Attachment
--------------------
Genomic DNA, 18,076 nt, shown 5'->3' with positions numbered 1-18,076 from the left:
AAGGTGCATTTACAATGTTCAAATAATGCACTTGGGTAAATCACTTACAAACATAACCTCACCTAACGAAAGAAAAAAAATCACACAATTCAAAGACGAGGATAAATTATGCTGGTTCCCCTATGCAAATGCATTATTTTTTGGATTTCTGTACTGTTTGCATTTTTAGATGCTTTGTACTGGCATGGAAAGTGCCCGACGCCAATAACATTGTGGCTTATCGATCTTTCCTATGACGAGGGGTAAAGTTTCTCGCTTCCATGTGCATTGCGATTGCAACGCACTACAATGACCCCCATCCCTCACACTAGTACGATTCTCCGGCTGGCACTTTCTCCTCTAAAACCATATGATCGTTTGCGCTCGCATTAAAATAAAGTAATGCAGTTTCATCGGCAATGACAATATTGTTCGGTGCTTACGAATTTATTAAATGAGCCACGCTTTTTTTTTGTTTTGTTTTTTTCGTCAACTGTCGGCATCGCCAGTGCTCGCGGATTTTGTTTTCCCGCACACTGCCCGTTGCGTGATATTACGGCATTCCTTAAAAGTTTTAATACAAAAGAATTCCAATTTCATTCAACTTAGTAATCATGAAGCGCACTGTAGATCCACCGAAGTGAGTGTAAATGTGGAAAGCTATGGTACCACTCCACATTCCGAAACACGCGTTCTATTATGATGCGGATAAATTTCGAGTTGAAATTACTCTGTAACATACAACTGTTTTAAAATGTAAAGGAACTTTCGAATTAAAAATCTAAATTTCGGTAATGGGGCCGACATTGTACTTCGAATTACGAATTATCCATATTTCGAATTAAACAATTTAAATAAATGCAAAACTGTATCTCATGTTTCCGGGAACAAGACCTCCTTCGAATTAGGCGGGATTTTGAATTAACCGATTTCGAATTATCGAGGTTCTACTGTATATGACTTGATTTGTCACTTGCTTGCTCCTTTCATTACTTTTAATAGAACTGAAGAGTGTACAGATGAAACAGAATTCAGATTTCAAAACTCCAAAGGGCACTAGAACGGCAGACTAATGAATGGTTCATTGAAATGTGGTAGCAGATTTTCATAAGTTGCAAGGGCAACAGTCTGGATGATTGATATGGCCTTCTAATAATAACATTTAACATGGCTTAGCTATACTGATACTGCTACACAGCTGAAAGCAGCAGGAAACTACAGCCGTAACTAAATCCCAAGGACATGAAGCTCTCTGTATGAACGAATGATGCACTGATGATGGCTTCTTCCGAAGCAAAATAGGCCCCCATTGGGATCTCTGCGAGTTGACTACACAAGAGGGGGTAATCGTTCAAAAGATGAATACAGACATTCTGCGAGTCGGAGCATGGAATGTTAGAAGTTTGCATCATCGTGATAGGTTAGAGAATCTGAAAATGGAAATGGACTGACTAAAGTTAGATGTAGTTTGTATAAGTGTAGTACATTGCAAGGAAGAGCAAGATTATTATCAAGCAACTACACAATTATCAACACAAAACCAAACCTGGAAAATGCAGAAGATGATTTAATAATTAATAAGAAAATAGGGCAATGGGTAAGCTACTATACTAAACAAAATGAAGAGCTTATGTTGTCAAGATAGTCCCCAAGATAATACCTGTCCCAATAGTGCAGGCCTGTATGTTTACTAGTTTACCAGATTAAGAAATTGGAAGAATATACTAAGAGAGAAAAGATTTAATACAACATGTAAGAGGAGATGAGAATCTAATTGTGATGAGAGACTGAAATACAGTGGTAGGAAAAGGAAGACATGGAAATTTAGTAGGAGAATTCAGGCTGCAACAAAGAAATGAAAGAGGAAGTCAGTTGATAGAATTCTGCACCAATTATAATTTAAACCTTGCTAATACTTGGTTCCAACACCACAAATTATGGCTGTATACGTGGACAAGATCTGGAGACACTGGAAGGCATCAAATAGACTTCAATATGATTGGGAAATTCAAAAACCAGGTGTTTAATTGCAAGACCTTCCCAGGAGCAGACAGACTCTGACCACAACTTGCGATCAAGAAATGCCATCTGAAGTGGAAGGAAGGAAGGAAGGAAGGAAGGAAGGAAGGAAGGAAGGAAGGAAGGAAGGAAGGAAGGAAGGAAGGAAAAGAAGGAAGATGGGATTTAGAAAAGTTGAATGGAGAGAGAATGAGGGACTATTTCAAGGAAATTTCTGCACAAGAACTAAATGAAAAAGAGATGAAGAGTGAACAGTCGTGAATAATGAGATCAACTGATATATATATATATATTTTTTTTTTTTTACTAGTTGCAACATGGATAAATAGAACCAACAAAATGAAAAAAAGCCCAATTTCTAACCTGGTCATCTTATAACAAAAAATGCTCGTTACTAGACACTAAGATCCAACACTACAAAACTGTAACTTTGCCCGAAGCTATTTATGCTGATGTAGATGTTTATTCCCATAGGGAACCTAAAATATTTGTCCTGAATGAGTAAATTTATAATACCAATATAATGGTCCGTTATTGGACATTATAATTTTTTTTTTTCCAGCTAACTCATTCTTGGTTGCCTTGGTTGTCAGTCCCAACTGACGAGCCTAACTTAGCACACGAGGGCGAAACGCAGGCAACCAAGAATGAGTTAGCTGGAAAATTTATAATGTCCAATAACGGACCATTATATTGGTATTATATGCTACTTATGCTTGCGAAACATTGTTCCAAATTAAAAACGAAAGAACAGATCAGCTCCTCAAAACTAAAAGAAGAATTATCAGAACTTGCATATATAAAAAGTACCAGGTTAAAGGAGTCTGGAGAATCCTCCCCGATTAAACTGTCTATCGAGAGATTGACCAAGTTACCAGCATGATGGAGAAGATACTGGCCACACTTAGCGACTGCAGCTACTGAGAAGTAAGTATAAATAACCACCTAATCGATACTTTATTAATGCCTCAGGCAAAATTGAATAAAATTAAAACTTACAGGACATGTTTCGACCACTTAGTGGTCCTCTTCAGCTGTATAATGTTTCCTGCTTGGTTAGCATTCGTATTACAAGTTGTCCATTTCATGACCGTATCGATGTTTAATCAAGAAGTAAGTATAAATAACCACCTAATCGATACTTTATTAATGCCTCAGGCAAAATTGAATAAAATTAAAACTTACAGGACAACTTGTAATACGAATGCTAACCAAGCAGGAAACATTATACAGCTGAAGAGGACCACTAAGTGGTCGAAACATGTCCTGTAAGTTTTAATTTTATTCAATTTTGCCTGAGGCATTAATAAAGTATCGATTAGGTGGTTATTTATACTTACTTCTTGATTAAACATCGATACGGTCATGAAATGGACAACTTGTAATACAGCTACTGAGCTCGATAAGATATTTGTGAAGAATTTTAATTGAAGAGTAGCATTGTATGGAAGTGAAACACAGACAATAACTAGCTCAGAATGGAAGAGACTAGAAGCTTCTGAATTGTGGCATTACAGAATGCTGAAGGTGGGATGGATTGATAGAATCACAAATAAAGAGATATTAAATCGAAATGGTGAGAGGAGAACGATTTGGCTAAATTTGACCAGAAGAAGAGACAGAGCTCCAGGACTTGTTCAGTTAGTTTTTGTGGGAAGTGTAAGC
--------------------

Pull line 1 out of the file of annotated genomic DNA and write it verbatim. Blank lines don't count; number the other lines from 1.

Genomic DNA, 18,076 nt, shown 5'->3' with positions numbered 1-18,076 from the left: